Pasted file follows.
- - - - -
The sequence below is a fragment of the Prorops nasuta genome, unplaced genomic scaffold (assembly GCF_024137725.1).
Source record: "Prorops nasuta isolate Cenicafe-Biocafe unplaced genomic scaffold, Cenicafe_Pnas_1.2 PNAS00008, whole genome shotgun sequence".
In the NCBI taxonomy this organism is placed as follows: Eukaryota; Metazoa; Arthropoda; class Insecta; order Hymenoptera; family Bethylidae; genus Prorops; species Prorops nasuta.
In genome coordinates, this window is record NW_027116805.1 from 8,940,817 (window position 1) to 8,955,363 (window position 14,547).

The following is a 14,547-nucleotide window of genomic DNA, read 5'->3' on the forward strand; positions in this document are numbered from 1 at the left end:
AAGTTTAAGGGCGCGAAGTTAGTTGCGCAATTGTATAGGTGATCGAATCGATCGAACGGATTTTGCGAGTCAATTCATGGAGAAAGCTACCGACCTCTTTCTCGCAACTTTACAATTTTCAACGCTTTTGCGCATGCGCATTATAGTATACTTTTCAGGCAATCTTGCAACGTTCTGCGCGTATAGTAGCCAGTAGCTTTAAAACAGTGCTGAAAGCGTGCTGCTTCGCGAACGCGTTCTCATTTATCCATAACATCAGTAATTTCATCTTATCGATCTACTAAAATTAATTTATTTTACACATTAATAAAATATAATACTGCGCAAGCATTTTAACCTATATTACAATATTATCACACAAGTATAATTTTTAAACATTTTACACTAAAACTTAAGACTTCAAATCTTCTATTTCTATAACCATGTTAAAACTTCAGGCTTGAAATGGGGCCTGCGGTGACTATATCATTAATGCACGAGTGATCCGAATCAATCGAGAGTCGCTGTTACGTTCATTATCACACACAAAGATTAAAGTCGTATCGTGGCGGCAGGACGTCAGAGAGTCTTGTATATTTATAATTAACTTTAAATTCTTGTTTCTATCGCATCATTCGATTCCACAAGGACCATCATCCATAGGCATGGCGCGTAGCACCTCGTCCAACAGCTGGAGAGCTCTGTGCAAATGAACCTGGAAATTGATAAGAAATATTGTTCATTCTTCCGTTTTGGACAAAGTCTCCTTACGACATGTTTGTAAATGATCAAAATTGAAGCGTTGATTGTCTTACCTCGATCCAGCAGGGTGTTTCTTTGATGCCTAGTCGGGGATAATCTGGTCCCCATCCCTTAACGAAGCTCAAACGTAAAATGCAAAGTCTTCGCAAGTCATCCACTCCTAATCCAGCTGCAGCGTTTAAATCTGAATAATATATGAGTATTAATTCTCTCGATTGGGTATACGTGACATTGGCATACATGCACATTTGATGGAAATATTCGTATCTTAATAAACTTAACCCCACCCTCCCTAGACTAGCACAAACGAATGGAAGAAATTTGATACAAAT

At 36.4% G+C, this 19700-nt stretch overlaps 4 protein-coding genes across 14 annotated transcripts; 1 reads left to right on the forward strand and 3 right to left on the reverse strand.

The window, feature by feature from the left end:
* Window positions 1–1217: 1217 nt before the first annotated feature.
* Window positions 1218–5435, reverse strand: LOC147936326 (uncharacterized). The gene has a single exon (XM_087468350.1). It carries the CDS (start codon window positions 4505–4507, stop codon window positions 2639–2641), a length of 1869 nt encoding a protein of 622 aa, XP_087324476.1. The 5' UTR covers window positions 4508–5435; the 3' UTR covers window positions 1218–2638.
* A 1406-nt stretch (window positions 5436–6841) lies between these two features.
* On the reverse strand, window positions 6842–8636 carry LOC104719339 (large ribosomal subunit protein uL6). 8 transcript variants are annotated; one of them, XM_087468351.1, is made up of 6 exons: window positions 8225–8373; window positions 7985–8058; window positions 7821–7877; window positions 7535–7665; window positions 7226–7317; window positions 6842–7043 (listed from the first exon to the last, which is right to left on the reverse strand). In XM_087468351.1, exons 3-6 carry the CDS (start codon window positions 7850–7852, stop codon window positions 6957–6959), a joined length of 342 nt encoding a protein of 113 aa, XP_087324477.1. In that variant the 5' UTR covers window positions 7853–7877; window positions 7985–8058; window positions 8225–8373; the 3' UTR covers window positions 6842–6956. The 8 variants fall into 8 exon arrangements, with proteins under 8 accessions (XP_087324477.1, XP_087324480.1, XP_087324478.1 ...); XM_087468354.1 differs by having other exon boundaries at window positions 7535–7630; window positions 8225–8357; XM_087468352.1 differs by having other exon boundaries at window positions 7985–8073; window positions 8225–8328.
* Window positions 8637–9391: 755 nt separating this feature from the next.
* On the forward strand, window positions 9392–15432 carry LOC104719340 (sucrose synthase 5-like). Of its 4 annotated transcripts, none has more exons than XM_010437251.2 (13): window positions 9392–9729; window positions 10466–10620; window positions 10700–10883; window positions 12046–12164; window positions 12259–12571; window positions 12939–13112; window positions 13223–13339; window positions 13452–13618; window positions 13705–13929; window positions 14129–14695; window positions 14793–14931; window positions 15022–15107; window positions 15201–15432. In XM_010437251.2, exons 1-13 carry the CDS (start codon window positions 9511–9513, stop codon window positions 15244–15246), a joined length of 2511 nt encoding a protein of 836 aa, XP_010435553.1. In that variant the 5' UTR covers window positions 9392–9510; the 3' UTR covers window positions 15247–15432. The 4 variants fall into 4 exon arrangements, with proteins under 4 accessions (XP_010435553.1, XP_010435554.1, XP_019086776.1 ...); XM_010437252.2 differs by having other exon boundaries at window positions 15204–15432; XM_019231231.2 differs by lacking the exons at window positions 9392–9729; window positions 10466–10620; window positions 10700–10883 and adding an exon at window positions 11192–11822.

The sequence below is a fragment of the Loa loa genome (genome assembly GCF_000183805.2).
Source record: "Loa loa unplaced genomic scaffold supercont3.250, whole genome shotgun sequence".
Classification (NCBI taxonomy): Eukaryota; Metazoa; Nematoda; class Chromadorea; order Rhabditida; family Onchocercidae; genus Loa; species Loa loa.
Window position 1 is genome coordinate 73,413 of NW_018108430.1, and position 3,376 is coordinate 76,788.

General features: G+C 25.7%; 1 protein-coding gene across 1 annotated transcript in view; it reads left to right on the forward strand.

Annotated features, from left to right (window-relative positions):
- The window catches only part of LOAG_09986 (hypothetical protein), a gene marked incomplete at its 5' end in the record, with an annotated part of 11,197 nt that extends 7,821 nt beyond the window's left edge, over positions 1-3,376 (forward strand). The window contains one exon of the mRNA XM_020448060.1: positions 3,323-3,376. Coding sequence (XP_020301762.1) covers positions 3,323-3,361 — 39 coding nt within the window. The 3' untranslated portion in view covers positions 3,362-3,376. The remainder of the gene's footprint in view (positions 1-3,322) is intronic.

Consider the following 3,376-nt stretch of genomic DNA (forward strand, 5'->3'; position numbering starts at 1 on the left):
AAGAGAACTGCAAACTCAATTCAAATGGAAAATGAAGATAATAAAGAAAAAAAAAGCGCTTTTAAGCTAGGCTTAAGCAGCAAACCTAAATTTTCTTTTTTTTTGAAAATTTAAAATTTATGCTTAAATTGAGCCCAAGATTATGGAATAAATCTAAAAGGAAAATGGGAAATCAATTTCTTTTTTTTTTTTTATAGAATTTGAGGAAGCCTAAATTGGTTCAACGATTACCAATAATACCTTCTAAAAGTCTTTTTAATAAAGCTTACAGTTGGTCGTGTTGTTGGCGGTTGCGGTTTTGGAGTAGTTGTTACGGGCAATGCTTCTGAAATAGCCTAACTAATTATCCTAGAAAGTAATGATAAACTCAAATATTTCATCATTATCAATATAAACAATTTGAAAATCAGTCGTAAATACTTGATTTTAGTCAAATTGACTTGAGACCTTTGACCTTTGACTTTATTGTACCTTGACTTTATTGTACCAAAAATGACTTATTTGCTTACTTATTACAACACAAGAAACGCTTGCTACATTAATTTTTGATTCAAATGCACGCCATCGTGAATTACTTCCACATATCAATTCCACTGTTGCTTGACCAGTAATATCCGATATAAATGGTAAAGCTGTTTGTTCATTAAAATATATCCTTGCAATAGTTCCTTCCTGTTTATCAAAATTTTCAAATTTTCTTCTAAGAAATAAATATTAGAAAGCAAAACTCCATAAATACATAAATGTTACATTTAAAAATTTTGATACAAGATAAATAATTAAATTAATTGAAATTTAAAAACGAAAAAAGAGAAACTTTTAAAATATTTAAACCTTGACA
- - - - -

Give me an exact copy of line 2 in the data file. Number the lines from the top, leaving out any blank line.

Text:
Source record: "Prorops nasuta isolate Cenicafe-Biocafe unplaced genomic scaffold, Cenicafe_Pnas_1.2 PNAS00008, whole genome shotgun sequence".